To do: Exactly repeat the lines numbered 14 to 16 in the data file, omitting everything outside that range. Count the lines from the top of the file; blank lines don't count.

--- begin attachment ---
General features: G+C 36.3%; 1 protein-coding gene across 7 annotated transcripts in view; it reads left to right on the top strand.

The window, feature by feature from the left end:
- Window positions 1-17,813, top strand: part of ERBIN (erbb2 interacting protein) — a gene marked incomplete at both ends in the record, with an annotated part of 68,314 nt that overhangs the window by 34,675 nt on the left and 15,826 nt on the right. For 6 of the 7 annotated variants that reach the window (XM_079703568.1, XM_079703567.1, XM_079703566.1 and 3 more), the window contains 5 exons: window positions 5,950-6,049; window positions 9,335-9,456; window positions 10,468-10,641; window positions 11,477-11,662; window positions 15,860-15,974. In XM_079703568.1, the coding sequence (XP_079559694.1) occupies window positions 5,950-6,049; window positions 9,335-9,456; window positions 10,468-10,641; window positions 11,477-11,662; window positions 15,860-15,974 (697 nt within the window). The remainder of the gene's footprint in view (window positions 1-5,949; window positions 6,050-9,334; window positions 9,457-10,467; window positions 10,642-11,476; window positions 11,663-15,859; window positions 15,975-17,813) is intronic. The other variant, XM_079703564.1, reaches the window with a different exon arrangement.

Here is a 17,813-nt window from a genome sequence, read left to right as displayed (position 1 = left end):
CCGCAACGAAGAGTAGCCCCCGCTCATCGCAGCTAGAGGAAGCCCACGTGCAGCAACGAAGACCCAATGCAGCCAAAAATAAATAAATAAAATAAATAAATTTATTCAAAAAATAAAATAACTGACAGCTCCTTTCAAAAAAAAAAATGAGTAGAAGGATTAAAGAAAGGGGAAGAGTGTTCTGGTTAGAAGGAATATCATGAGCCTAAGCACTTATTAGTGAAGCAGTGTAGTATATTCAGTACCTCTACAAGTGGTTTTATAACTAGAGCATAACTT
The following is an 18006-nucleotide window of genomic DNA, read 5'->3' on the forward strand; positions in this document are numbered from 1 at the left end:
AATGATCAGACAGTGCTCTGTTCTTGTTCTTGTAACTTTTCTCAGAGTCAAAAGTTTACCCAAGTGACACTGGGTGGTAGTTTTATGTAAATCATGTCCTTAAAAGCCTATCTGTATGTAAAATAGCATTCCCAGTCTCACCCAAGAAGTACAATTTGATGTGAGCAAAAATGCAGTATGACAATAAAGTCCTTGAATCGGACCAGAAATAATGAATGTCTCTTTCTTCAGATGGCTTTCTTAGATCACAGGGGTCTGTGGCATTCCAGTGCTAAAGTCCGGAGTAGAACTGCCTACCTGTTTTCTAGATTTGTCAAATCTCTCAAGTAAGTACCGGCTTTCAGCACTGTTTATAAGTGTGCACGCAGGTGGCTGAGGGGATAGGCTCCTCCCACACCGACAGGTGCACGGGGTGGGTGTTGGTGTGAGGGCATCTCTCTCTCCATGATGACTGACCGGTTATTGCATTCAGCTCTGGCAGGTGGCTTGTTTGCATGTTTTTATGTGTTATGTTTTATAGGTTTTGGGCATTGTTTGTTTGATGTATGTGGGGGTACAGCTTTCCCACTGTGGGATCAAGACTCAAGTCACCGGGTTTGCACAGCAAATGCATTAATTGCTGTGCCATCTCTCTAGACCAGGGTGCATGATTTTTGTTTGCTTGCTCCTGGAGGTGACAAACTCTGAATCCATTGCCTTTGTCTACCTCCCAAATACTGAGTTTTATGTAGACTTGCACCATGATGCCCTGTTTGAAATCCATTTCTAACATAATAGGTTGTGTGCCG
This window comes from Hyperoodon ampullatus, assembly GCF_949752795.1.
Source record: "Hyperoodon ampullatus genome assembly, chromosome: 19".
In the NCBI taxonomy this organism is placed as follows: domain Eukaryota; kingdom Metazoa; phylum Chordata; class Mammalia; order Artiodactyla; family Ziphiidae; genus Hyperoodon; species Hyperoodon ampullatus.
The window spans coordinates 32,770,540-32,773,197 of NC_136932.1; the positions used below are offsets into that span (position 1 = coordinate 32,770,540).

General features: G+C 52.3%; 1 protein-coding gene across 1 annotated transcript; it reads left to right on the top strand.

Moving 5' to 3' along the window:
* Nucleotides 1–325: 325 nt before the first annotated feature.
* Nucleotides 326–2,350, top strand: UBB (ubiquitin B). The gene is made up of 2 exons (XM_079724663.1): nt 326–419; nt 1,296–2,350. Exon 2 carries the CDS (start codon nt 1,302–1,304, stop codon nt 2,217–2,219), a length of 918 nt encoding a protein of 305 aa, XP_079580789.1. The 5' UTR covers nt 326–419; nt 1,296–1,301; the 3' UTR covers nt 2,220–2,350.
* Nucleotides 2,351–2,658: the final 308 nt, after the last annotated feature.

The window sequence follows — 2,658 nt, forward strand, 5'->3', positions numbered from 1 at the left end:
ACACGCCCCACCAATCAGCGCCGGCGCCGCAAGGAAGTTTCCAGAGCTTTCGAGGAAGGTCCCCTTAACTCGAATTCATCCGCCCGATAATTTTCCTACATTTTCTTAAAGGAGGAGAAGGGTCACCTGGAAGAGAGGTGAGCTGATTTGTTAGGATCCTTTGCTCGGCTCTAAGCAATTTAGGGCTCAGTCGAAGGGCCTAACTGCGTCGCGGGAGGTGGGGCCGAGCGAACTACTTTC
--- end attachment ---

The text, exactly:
* Nucleotides 1–325: 325 nt before the first annotated feature.
* Nucleotides 326–2,350, top strand: UBB (ubiquitin B). The gene is made up of 2 exons (XM_079724663.1): nt 326–419; nt 1,296–2,350. Exon 2 carries the CDS (start codon nt 1,302–1,304, stop codon nt 2,217–2,219), a length of 918 nt encoding a protein of 305 aa, XP_079580789.1. The 5' UTR covers nt 326–419; nt 1,296–1,301; the 3' UTR covers nt 2,220–2,350.
* Nucleotides 2,351–2,658: the final 308 nt, after the last annotated feature.